What if credit cards could work the same way for small businesses--a flat fee per month for all you can charge? In a thought-provoking article on the retail-tech/e-commerce site Storefront Backtalk, Focus Brands vice president of information technology Todd Michaud opines that there could be. The credit-transaction business, he argues, is ripe for a disruptive new model that would radically lower costs for merchants.
There isn't much glory to running a small business. Day after day, you market, sell, hire, fire, economize, mentor, purchase, envision, order, organize, plan, and pay the bills. And nobody notices. Or you win some totally jokey award that doesn't really mean anything, and nobody notices.

Occasionally, there's an exception to the grind--a chance for a few outstanding small businesses to step into the spotlight and enjoy some national recognition for what they've built. One of those opportunities is coming up.
For those who don't read the fine print on the Small Business Administration's website, the agency has proposed increasing the size definitions for small businesses in 71 business sectors, mostly within retail industries. It's the first proposed rule change on qualifying size since 1984.

Why should you care? It means bigger businesses would still qualify for SBA loans and other federal assistance to small business.

Now, is that a good thing or a bad thing? I'm of two minds.
With the filing of a Chapter 11 bankruptcy reorganization petition late last week, the parent company of giant small-business lender CIT is hoping for a speedy trip through bankruptcy court. Small businesses that need loans, however, face a more uncertain future.
When contributing writer Carol Tice wrote about the ROI of networking online, comments from readers revealed their uncertainty over the value of sites like Twitter and Facebook. So when LinkedIn--a site specifically designed for networking purposes--changed its user policy to limit the number of connections a person could have to 30,000, Entrepreneur.com investigated its potential effect on small-business owners and entrepreneurs.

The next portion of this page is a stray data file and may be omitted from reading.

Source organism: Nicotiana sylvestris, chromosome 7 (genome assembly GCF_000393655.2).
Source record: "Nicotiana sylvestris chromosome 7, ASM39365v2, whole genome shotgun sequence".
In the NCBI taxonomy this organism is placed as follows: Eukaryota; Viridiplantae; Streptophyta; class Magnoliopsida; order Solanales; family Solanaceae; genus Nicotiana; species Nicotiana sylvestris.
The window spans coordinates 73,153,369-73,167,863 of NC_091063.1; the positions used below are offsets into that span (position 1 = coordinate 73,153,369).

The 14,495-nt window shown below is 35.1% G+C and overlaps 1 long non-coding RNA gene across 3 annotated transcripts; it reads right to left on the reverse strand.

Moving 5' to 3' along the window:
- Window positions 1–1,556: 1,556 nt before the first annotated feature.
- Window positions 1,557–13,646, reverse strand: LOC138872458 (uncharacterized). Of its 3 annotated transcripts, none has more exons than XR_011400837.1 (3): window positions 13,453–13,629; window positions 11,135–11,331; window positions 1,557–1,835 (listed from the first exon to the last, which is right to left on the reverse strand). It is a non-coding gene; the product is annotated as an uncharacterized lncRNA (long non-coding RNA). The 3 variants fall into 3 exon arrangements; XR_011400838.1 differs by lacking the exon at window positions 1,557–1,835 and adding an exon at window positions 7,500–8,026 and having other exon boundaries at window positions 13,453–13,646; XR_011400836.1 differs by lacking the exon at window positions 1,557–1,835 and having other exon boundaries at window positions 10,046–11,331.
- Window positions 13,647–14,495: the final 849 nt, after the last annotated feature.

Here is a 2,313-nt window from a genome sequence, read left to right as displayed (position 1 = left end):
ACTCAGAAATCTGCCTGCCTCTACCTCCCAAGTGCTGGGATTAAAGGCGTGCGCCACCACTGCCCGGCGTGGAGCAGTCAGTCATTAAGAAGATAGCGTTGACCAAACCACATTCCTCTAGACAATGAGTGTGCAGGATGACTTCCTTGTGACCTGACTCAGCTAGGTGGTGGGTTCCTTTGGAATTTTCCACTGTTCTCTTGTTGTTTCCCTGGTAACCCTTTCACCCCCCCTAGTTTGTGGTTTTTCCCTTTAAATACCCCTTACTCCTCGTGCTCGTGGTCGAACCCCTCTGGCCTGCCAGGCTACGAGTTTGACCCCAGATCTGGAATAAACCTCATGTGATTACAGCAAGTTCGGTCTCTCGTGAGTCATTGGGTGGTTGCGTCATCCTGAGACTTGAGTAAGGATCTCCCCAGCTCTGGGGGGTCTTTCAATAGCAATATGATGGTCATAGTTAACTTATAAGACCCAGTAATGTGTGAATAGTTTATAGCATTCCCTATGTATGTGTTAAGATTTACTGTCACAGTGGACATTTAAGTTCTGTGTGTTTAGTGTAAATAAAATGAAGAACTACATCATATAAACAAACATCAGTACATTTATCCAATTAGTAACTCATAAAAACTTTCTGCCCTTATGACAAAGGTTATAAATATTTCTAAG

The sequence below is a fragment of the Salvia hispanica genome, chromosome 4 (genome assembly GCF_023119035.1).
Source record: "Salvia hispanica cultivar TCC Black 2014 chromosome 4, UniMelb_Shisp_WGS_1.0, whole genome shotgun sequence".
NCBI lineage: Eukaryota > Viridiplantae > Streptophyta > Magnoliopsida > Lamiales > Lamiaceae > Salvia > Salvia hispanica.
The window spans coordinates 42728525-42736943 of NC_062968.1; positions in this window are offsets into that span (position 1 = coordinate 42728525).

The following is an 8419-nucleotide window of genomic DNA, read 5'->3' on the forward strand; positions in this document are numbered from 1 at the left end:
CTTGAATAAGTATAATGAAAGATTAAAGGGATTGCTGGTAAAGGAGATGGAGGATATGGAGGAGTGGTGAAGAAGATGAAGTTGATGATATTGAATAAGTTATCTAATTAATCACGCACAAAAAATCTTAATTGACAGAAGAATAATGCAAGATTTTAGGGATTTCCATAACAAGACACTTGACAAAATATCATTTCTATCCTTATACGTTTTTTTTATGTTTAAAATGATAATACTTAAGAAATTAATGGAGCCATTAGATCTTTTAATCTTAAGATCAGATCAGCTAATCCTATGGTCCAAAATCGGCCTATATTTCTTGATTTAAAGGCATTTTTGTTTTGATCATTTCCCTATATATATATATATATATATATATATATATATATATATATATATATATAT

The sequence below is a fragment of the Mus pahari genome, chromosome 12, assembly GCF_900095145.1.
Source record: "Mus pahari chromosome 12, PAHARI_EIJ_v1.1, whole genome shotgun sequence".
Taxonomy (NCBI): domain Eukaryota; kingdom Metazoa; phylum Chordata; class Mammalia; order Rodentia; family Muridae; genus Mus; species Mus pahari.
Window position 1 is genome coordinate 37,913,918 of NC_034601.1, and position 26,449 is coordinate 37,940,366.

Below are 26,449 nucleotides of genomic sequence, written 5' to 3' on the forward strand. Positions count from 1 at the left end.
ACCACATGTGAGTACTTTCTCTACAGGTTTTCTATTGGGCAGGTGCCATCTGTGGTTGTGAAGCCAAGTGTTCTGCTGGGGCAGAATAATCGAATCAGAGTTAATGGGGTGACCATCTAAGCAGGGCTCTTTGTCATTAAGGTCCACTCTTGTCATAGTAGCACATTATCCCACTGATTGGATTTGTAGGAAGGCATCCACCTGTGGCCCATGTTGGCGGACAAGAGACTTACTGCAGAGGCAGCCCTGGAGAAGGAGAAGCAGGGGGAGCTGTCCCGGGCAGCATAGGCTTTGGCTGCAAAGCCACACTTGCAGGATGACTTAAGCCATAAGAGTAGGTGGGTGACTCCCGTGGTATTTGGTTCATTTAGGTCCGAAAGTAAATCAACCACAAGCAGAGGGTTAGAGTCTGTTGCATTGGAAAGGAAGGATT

Can LinkedIn's recent cap hurt entrepreneurs? Pick a side.
Last night I was watching the HBO documentary Schmatta: Rags to Riches to Rags, which chronicles how Jewish and Italian immigrants created the New York garment district soon after the turn of last century, and built it into the largest employer in the city. It goes on to show how, after more than 70 years of being a thriving source of good-paying union jobs, it all disappeared as trade protections ended and NAFTA ushered in a new era of global free trade.

The film repeatedly asks the questions: How will we rebuild the American middle class? Where will tomorrow's living-wage jobs come from?
nw-ent-network.jpgIf you're a retailer who sells online, and you'd like to give your sales a free, end-of-season boost, you might want to join in on the second annual Free Shipping Day.  

Created last December on a whim by Luke Knowles of free-shipping coupon site FreeShipping.org, Free Shipping Day was designed to help retailers on the last day when virtual shops can guarantee delivery before Christmas. Apparently, online shopping starts to decline around Dec. 12, as customers get nervous about whether packages will arrive, and Knowles thought this might help keep the online sales going.

nw-ent-network.jpgIf you're hoping to connect with venture capital firms to pitch your company story, a new contest may help--but you'll need to be ready to catch a plane to Seattle.

This year at Northwest Entrepreneur Network's signature networking event, Entrepreneur University, six lucky companies will get to make their pitch before a media panel and conference attendees. How do you qualify? A Twitter contest.

 
keep-biz-alive.jpgEntrepreneurs typically have a passion for the business they've created. With the economy down, many business owners are facing tough decisions about how to keep their business afloat until sales improve. What would you be willing to do? For instance, would you liquidate personal assets to keep your business alive?

A recent study shows more small-business owners are contemplating doing just that -- dipping into their own funds to keep their business going. The Discover Small Business Watch survey of 750 small-business owners found nearly two-thirds--61 percent--of owners thought it likely they would tap into personal assets to stay afloat within the next year.